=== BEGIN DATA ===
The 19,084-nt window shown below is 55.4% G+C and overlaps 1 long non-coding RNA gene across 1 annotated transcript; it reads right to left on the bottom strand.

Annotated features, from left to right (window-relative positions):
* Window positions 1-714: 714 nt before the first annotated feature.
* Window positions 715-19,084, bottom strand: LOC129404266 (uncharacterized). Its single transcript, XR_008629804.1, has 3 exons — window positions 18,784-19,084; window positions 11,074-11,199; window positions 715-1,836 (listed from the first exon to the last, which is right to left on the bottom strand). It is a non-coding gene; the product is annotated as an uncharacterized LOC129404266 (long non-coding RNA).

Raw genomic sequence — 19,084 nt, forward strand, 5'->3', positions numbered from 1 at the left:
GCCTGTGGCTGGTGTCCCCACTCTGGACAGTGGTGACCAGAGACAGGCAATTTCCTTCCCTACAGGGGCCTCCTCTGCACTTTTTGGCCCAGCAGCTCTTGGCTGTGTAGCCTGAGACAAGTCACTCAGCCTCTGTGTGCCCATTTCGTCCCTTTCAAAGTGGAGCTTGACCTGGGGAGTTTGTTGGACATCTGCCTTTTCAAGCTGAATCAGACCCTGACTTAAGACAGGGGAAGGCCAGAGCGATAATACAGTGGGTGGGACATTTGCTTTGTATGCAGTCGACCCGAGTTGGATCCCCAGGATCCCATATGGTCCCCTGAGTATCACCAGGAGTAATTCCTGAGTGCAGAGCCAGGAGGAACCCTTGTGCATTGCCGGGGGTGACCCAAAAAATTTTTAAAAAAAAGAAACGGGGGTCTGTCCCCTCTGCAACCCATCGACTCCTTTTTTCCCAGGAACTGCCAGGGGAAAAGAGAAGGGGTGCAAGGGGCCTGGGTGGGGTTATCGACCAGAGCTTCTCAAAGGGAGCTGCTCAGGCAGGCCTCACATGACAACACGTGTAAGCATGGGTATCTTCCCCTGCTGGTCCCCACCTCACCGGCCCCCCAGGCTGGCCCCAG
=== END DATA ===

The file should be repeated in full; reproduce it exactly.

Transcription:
The 19,084-nt window shown below is 55.4% G+C and overlaps 1 long non-coding RNA gene across 1 annotated transcript; it reads right to left on the bottom strand.

Annotated features, from left to right (window-relative positions):
* Window positions 1-714: 714 nt before the first annotated feature.
* Window positions 715-19,084, bottom strand: LOC129404266 (uncharacterized). Its single transcript, XR_008629804.1, has 3 exons — window positions 18,784-19,084; window positions 11,074-11,199; window positions 715-1,836 (listed from the first exon to the last, which is right to left on the bottom strand). It is a non-coding gene; the product is annotated as an uncharacterized LOC129404266 (long non-coding RNA).

Raw genomic sequence — 19,084 nt, forward strand, 5'->3', positions numbered from 1 at the left:
GCCTGTGGCTGGTGTCCCCACTCTGGACAGTGGTGACCAGAGACAGGCAATTTCCTTCCCTACAGGGGCCTCCTCTGCACTTTTTGGCCCAGCAGCTCTTGGCTGTGTAGCCTGAGACAAGTCACTCAGCCTCTGTGTGCCCATTTCGTCCCTTTCAAAGTGGAGCTTGACCTGGGGAGTTTGTTGGACATCTGCCTTTTCAAGCTGAATCAGACCCTGACTTAAGACAGGGGAAGGCCAGAGCGATAATACAGTGGGTGGGACATTTGCTTTGTATGCAGTCGACCCGAGTTGGATCCCCAGGATCCCATATGGTCCCCTGAGTATCACCAGGAGTAATTCCTGAGTGCAGAGCCAGGAGGAACCCTTGTGCATTGCCGGGGGTGACCCAAAAAATTTTTAAAAAAAAGAAACGGGGGTCTGTCCCCTCTGCAACCCATCGACTCCTTTTTTCCCAGGAACTGCCAGGGGAAAAGAGAAGGGGTGCAAGGGGCCTGGGTGGGGTTATCGACCAGAGCTTCTCAAAGGGAGCTGCTCAGGCAGGCCTCACATGACAACACGTGTAAGCATGGGTATCTTCCCCTGCTGGTCCCCACCTCACCGGCCCCCCAGGCTGGCCCCAG